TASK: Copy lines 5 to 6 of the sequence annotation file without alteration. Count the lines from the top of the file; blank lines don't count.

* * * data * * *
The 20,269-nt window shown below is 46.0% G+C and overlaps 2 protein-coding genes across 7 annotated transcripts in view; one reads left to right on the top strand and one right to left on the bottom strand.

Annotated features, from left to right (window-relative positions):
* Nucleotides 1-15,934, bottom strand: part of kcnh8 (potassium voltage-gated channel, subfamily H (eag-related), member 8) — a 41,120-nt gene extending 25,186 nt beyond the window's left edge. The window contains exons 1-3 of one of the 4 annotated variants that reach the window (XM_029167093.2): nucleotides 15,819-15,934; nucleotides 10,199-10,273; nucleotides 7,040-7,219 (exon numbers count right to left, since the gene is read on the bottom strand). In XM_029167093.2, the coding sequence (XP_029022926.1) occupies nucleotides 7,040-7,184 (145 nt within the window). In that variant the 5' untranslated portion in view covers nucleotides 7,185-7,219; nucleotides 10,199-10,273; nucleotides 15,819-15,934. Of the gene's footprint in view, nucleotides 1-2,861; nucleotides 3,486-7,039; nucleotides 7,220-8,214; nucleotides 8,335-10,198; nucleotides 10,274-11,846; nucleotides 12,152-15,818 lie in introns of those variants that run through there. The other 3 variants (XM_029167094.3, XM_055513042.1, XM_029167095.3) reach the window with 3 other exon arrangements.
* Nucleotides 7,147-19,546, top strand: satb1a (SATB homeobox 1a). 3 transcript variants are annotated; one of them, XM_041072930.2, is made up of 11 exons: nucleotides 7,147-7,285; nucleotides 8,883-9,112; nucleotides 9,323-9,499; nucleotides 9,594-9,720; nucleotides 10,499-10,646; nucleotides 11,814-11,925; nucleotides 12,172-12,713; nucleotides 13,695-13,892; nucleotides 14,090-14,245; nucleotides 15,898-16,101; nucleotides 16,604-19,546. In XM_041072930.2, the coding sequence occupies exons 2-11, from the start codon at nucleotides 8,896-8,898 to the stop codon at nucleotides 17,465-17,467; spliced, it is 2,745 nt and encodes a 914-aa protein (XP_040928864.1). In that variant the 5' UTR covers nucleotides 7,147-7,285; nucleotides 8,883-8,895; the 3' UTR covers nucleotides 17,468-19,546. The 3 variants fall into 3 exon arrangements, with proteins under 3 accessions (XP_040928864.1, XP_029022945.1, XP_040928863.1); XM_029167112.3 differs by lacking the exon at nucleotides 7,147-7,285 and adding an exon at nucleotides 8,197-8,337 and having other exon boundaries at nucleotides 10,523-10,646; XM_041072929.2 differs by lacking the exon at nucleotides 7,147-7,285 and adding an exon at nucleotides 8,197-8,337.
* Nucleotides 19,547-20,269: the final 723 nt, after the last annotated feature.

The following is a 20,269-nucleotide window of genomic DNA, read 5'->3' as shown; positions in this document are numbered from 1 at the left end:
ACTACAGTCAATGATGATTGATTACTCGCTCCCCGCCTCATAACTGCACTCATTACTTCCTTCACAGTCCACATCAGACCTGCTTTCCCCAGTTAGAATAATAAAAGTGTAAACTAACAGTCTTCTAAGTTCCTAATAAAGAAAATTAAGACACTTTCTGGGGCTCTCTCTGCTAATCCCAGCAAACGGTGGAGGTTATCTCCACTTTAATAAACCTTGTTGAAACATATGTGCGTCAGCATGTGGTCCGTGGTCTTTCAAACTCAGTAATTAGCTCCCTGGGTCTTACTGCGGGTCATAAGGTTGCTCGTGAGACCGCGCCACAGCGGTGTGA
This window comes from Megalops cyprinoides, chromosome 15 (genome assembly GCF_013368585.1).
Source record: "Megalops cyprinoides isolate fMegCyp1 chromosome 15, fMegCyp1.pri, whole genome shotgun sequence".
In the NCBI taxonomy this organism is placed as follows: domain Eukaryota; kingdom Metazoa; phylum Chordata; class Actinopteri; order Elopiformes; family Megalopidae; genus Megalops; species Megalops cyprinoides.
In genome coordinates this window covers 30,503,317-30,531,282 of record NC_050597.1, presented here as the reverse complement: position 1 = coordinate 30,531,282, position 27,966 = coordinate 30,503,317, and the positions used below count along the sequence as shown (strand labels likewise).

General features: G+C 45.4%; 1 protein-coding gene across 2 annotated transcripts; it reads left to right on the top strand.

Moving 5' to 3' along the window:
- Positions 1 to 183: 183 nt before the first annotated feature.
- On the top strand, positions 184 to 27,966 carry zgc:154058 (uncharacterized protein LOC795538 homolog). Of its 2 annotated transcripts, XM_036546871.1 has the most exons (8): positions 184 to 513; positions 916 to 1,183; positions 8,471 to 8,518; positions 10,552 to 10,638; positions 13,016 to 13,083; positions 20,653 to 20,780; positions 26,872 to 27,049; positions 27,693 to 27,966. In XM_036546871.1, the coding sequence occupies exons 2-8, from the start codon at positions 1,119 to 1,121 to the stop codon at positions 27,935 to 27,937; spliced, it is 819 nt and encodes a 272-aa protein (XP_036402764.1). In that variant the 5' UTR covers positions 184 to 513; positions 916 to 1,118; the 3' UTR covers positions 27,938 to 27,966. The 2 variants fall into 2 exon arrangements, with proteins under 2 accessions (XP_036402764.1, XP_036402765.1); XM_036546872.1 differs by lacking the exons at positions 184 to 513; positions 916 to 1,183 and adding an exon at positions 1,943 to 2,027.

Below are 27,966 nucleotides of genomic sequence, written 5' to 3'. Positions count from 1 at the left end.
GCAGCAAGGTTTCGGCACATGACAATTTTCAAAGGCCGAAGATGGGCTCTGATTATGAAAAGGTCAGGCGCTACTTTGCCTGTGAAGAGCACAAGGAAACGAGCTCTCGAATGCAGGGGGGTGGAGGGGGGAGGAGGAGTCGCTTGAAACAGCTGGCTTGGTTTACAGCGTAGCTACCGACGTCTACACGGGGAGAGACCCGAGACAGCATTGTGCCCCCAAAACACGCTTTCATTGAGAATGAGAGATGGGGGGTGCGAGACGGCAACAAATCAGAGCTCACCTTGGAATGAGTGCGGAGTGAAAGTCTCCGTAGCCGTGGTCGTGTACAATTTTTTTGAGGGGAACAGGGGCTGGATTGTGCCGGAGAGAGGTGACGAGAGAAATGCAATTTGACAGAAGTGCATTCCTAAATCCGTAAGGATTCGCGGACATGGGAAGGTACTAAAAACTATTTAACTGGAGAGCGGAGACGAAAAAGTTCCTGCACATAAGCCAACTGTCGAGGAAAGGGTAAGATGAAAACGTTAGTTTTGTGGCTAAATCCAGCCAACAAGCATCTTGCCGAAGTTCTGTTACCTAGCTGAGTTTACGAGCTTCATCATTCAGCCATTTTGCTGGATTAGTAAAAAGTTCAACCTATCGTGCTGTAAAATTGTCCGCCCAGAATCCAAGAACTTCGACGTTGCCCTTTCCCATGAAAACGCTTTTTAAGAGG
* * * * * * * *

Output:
* Nucleotides 19,547-20,269: the final 723 nt, after the last annotated feature.

The following is a 20,269-nucleotide window of genomic DNA, read 5'->3' as shown; positions in this document are numbered from 1 at the left end: